- Posted by: infodesk
- Category: Security, Terrorism
The Malaysian terrorist whose real name was Zulkifli bin Hir was killed in an exchange of gunfire with police SAF commandos in Pidsandawan village in Mamasapano town, Maguindanao province, early on Sunday.
And the Philippine National Police-Special Action Force (SAF) cut off one of the fingers on his right hand to make sure they got the DNA of the most wanted terrorist in Southeast Asia.
Supt. Raymond Train, the highest ranking officer on the SAF raiding team, wanted his men to bring Marwan’s body as the group withdrew after killing the terrorist in a brief exchange of fire.
But the gunfire roused Marwan’s security and soon the commandos came under fire.
Carrying Marwan’s body was now out of the question. The commandos decided to cut off a finger from the terrorist’s hand.
This reporter initially received two versions of the DNA extraction, the first saying the commandos had beheaded Marwan, and the second, cut off his finger.
But Police Director Getulio Napeñas, the SAF commander who was sacked because of the big number of lives lost during the operation, and an official from the Presidential Anti-Organized Crime Commission (PAOCC) confirmed that the commandos cut off one of the fingers of Marwan.
“Finger, a finger from the right hand,” said the PAOCC officer, who is from the PNP.
Train took the finger to Camp Awang in Maguindanao for DNA tests, the report said.
Before withdrawing, a commando took pictures of the dead Marwan, sources said. The body was left in the hut.
President Benigno Aquino III, in a nationally televised address to the nation on Wednesday, reported the death of the bomb expert from the Indonesia-based terrorist group Jemaah Islamiyah.
Earlier, Murad Ebrahim, chair of the Moro Islamic Liberation Front (MILF), confirmed in a radio interview in Cotabato City that Marwan, who had a $6-million price on his head, was killed in the police operation in Mamasapano.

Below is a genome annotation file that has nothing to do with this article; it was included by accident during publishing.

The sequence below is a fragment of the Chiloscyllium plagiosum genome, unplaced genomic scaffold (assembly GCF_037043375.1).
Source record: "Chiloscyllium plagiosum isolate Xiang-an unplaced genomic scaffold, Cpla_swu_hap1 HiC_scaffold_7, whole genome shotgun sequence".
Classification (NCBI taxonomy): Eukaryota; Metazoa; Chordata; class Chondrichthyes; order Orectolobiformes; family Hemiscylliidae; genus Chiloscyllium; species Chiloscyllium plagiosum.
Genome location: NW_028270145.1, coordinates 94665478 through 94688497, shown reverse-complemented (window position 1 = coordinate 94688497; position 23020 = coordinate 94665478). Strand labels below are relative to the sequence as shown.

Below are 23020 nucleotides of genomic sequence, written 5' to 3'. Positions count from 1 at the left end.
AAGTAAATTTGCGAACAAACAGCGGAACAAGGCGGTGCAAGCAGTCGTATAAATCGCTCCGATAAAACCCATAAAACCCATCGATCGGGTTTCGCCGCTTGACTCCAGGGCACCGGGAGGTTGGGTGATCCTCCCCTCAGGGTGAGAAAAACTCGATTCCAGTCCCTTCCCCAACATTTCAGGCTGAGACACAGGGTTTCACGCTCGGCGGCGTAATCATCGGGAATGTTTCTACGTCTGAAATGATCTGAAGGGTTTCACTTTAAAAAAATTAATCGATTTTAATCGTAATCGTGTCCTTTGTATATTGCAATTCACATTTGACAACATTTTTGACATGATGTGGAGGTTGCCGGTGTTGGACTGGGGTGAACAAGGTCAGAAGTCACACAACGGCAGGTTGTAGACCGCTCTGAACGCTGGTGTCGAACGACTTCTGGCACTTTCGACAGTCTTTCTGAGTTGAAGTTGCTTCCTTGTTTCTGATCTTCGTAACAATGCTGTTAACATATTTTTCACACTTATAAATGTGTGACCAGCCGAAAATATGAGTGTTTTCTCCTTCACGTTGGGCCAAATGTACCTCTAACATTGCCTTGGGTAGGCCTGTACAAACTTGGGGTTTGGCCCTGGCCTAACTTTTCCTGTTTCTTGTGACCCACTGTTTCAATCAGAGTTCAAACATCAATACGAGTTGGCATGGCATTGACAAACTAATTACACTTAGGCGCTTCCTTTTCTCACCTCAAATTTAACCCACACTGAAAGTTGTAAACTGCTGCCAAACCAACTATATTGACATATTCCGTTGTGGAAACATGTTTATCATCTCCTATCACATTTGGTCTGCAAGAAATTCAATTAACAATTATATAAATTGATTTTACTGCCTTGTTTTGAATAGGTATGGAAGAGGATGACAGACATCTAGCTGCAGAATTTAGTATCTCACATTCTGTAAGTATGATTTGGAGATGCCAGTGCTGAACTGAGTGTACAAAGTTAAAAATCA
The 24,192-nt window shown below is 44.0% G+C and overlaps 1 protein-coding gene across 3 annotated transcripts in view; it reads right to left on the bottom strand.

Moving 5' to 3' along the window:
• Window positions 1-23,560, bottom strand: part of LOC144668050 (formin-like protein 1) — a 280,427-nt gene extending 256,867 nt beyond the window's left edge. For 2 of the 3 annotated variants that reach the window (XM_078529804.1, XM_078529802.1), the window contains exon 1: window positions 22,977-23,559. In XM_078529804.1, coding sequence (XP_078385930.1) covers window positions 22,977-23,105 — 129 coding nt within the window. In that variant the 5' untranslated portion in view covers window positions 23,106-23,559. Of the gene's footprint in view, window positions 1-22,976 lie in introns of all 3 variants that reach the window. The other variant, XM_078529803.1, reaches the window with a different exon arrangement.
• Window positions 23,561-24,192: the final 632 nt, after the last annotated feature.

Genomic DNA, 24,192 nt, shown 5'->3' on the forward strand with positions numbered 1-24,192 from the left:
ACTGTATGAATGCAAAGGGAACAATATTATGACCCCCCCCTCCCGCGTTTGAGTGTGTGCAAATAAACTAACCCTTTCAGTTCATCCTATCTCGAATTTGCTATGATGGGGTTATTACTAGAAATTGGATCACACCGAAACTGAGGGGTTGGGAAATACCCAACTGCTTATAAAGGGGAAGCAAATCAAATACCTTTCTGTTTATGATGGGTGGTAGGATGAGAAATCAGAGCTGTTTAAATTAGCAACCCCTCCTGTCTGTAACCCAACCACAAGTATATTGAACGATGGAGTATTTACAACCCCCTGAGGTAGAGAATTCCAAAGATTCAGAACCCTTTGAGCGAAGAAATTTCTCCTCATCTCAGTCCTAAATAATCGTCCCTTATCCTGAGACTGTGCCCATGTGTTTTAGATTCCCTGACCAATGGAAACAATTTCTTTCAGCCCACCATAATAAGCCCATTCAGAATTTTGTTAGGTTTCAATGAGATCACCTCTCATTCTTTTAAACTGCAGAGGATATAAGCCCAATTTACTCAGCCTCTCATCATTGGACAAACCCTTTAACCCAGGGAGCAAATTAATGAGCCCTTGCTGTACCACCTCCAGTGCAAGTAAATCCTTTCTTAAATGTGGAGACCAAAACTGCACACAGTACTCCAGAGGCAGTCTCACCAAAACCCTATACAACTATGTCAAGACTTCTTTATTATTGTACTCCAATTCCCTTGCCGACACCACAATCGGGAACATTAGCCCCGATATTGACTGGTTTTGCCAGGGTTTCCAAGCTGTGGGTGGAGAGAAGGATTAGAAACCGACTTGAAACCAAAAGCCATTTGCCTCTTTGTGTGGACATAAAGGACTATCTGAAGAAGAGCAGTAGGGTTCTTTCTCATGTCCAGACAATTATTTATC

It has been six days since that deadly “Oplan Wolverine” carried out by the SAF but the government has not produced Marwan’s body.
A classified report submitted to the PAOCC headed by Executive Secretary Paquito Ochoa Jr. said Marwan’s body was immediately buried not in Pidsandawan but in a nearby village controlled by one Ali Tambako of the Justice for Islamic Movement.
According to the report, Marwan’s wife, Joromee Dongon, informed her relatives of her husband’s death hours after hearing about it from the terrorist’s men.
Dongon used to be the wife of Khadaffy Janjalani, leader of the militant group Abu Sayyaf who was killed by government security forces in Sulu province on Sept. 4, 2006.
Was the body buried in Tambako’s village really Marwan’s?
The results of DNA tests will provide the answer.
Less than 15 minutes
Train’s 37-member team shot its way out of Pidsandawan, losing eight men. A second, bigger SAF team that served as a blocking force was attacked by guerrillas from the Bangsamoro Islamic Freedom Fighters (BIFF), the sources said.
Guerrillas from the MILF, which has its 105th Base Command in Mamasapano, were drawn into the fighting, which went on for 11 hours until the joint government-MILF ceasefire committee stepped in to stop it.